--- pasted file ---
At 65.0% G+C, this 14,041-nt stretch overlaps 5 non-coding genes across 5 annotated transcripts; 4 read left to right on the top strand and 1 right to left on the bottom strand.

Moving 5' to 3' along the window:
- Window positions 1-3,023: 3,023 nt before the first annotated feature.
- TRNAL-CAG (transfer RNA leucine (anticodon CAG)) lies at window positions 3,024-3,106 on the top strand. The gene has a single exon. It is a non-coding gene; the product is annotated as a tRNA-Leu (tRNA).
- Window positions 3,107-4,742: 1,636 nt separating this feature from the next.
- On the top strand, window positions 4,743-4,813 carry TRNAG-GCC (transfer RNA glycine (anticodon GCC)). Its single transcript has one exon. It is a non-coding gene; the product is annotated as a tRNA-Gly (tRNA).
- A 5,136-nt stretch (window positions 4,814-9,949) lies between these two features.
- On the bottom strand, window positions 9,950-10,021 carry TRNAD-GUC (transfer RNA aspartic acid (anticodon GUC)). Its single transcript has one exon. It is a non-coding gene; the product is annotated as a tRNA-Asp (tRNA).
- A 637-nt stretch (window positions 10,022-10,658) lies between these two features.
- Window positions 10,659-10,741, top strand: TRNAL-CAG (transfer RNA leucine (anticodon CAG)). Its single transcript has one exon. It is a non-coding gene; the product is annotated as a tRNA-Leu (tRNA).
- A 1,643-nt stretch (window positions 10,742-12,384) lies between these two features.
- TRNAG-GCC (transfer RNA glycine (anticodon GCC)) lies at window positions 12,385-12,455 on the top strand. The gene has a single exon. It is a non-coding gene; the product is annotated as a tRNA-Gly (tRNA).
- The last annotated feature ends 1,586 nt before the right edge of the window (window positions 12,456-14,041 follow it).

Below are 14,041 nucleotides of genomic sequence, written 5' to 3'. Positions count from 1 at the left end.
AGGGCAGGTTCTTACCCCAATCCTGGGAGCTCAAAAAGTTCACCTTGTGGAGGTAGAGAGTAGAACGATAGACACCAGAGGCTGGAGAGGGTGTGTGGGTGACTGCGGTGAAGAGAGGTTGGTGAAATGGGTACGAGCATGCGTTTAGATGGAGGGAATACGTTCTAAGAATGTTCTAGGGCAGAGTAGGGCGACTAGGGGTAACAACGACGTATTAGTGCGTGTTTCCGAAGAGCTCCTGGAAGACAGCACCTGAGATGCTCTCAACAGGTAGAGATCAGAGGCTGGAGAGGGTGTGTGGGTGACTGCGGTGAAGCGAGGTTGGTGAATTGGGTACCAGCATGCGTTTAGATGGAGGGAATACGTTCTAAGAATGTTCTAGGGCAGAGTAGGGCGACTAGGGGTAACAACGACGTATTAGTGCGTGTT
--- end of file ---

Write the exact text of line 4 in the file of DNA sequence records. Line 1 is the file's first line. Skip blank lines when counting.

- TRNAL-CAG (transfer RNA leucine (anticodon CAG)) lies at window positions 3,024-3,106 on the top strand. The gene has a single exon. It is a non-coding gene; the product is annotated as a tRNA-Leu (tRNA).